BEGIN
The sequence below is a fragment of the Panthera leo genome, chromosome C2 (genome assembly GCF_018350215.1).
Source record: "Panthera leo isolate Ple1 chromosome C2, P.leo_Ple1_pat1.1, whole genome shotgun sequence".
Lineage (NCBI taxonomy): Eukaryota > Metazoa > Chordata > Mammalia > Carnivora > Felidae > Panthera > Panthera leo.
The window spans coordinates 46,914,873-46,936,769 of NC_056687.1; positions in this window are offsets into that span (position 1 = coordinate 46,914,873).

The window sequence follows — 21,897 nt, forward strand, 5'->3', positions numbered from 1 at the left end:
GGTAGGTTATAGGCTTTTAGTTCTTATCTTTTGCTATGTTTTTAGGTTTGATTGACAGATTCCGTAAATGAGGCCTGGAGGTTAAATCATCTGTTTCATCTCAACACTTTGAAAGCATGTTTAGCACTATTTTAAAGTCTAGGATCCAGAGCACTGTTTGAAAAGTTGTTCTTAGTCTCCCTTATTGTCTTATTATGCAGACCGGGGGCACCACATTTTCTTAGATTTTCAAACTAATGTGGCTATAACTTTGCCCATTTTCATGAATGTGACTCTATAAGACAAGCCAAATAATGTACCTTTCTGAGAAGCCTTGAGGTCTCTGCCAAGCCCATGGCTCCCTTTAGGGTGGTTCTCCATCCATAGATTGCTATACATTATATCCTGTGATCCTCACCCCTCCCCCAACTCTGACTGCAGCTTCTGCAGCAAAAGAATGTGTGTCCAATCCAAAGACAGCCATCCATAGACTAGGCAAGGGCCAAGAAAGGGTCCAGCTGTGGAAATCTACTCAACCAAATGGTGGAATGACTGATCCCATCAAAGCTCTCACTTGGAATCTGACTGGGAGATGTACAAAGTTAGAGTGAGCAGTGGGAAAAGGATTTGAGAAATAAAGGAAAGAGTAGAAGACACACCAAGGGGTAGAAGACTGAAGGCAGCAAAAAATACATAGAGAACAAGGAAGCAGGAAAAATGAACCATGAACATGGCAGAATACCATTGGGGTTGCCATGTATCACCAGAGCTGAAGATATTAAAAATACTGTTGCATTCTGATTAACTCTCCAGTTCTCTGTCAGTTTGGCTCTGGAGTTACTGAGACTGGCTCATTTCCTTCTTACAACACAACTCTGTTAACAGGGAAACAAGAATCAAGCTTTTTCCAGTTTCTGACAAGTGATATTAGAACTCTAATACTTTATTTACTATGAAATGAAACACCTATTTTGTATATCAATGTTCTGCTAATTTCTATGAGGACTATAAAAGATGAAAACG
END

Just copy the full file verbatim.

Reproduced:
The sequence below is a fragment of the Panthera leo genome, chromosome C2 (genome assembly GCF_018350215.1).
Source record: "Panthera leo isolate Ple1 chromosome C2, P.leo_Ple1_pat1.1, whole genome shotgun sequence".
Lineage (NCBI taxonomy): Eukaryota > Metazoa > Chordata > Mammalia > Carnivora > Felidae > Panthera > Panthera leo.
The window spans coordinates 46,914,873-46,936,769 of NC_056687.1; positions in this window are offsets into that span (position 1 = coordinate 46,914,873).

The window sequence follows — 21,897 nt, forward strand, 5'->3', positions numbered from 1 at the left end:
GGTAGGTTATAGGCTTTTAGTTCTTATCTTTTGCTATGTTTTTAGGTTTGATTGACAGATTCCGTAAATGAGGCCTGGAGGTTAAATCATCTGTTTCATCTCAACACTTTGAAAGCATGTTTAGCACTATTTTAAAGTCTAGGATCCAGAGCACTGTTTGAAAAGTTGTTCTTAGTCTCCCTTATTGTCTTATTATGCAGACCGGGGGCACCACATTTTCTTAGATTTTCAAACTAATGTGGCTATAACTTTGCCCATTTTCATGAATGTGACTCTATAAGACAAGCCAAATAATGTACCTTTCTGAGAAGCCTTGAGGTCTCTGCCAAGCCCATGGCTCCCTTTAGGGTGGTTCTCCATCCATAGATTGCTATACATTATATCCTGTGATCCTCACCCCTCCCCCAACTCTGACTGCAGCTTCTGCAGCAAAAGAATGTGTGTCCAATCCAAAGACAGCCATCCATAGACTAGGCAAGGGCCAAGAAAGGGTCCAGCTGTGGAAATCTACTCAACCAAATGGTGGAATGACTGATCCCATCAAAGCTCTCACTTGGAATCTGACTGGGAGATGTACAAAGTTAGAGTGAGCAGTGGGAAAAGGATTTGAGAAATAAAGGAAAGAGTAGAAGACACACCAAGGGGTAGAAGACTGAAGGCAGCAAAAAATACATAGAGAACAAGGAAGCAGGAAAAATGAACCATGAACATGGCAGAATACCATTGGGGTTGCCATGTATCACCAGAGCTGAAGATATTAAAAATACTGTTGCATTCTGATTAACTCTCCAGTTCTCTGTCAGTTTGGCTCTGGAGTTACTGAGACTGGCTCATTTCCTTCTTACAACACAACTCTGTTAACAGGGAAACAAGAATCAAGCTTTTTCCAGTTTCTGACAAGTGATATTAGAACTCTAATACTTTATTTACTATGAAATGAAACACCTATTTTGTATATCAATGTTCTGCTAATTTCTATGAGGACTATAAAAGATGAAAACG